For many years I've been fascinated by the XMOS XCore architecture. It offers a surprisingly refreshing alternative virtually any other classic microcontroller architectures out there. However, despite reading a lot about it years ago, being fascinated by it, and even giving a short informal presentation about it once, I've so far never used it. Too much "real" work imposes a high barrier to spending time learning about new architectures, languages, toolchains and the like.
Introduction into XCore
Rather than having lots of fixed-purpose built-in "hard core" peripherals for interfaces such as SPI, I2C, I2S, etc. the XCore controllers have a combination of
I/O ports for 1/4/8/16/32 bit wide signals, with SERDES, FIFO, hardware strobe generation, etc
Clock blocks for using/dividing internal or external clocks
hardware multi-threading that presents 8 logical threads on each core
xCONNECT links that can be used to connect multiple processors over 2 or 5 wires per direction
channels as a means of communication (similar to sockets) between threads, whether on the same xCORE or a remote core via xCONNECT
an extended C (xC) programming language to make use of parallelism, channels and the I/O ports
In spirit, it is like a 21st century implementation of some of the concepts established first with Transputers.
My main interest in xMOS has been the flexibility that you get in implementing not-so-standard electronics interfaces. For regular I2C, UART, SPI, etc. there is of course no such need. But every so often one encounters some interface that's very rately found (like the output of an E1/T1 Line Interface Unit).
Also, quite often I run into use cases where it's simply impossible to find a microcontroller with a sufficient number of the related peripherals built-in. Try finding a microcontroller with 8 UARTs, for example. Or one with four different PCM/I2S interfaces, which all can run in different clock domains.
The existing options of solving such problems basically boil down to either implementing it in hard-wired logic (unrealistic, complex, expensive) or going to programmable logic with CPLD or FPGAs. While the latter is certainly also quite interesting, the learning curve is steep, the tools anything but easy to use and the synthesising time (and thus development cycles) long. Furthermore, your board design will be more complex as you have that FPGA/CPLD and a microcontroller, need to interface the two, etc (yes, in high-end use cases there's the Zynq, but I'm thinking of several orders of magnitude less complex designs).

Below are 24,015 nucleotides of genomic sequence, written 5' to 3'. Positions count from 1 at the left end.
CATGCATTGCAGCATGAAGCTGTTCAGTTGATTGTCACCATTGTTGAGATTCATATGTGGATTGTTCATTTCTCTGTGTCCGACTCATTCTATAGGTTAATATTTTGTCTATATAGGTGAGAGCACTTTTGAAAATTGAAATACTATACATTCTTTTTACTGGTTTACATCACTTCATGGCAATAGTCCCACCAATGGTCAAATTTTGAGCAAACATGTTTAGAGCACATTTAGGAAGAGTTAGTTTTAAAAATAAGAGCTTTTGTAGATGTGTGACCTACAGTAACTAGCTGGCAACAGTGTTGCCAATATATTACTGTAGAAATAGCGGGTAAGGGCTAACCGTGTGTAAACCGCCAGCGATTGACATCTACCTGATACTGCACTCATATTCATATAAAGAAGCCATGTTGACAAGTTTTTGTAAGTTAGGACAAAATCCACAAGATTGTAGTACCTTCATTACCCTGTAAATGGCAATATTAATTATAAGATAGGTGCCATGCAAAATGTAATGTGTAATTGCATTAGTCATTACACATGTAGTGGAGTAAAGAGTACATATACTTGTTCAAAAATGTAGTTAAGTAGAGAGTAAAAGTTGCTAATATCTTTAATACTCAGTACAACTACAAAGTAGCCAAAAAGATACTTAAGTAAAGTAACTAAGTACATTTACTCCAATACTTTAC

Of course one can also take a "pure software" approach and go for high-speed bit-banging. There are some ARM SoCs that can toggle their pins. People have reported rates like 14 MHz being possible on a Raspberry Pi. However, when running a general-purpose OS in parallel, this kind of speed is hard to do reliably over long term, and the related software implementations are going to be anything but nice to write.
So the XCore is looking like a nice alternative for a lot of those use cases. Where you want a microcontroller with more programmability in terms of its I/O capabilities, but not go as far as to go full-on with FPGA/CPLD development in Verilog or VHDL.
My current use case
My current use case is to implement a board that can accept four independent PCM inputs (all in slave mode, i.e. clock provided by external master) and present them via USB to a host PC. The final goal is to have a board that can be combined with the sysmoQMOD and which can interface the PCM audio of four cellular modems concurrently.
While XMOS is quite strong in the Audio field and you can find existing examples and app notes for I2S and S/PDIF, I couldn't find any existing code for a PCM slave of the given requirements (short frame sync, 8kHz sample rate, 16bit samples, 2.048 MHz bit clock, MSB first).
I wanted to get a feeling how well one can implement the related PCM slave. In order to test the slave, I decided to develop the matching PCM master and run the two against each other. Despite having never written any code for XMOS before, nor having used any of the toolchain, I was able to implement the PCM master and PCM slave within something like ~6 hours, including simulation and verification. Sure, one can certainly do that in much less time, but only once you're familiar with the tools, programming environment, language, etc. I think it's not bad.
The biggest problem was that the clock phase for a clocked output port cannot be configured, i.e. the XCore insists on always clocking out a new bit at the falling edge, while my use case of course required the opposite: Clocking oout new signals at the rising edge. I had to use a second clock block to generate the inverted clock in order to achieve that goal.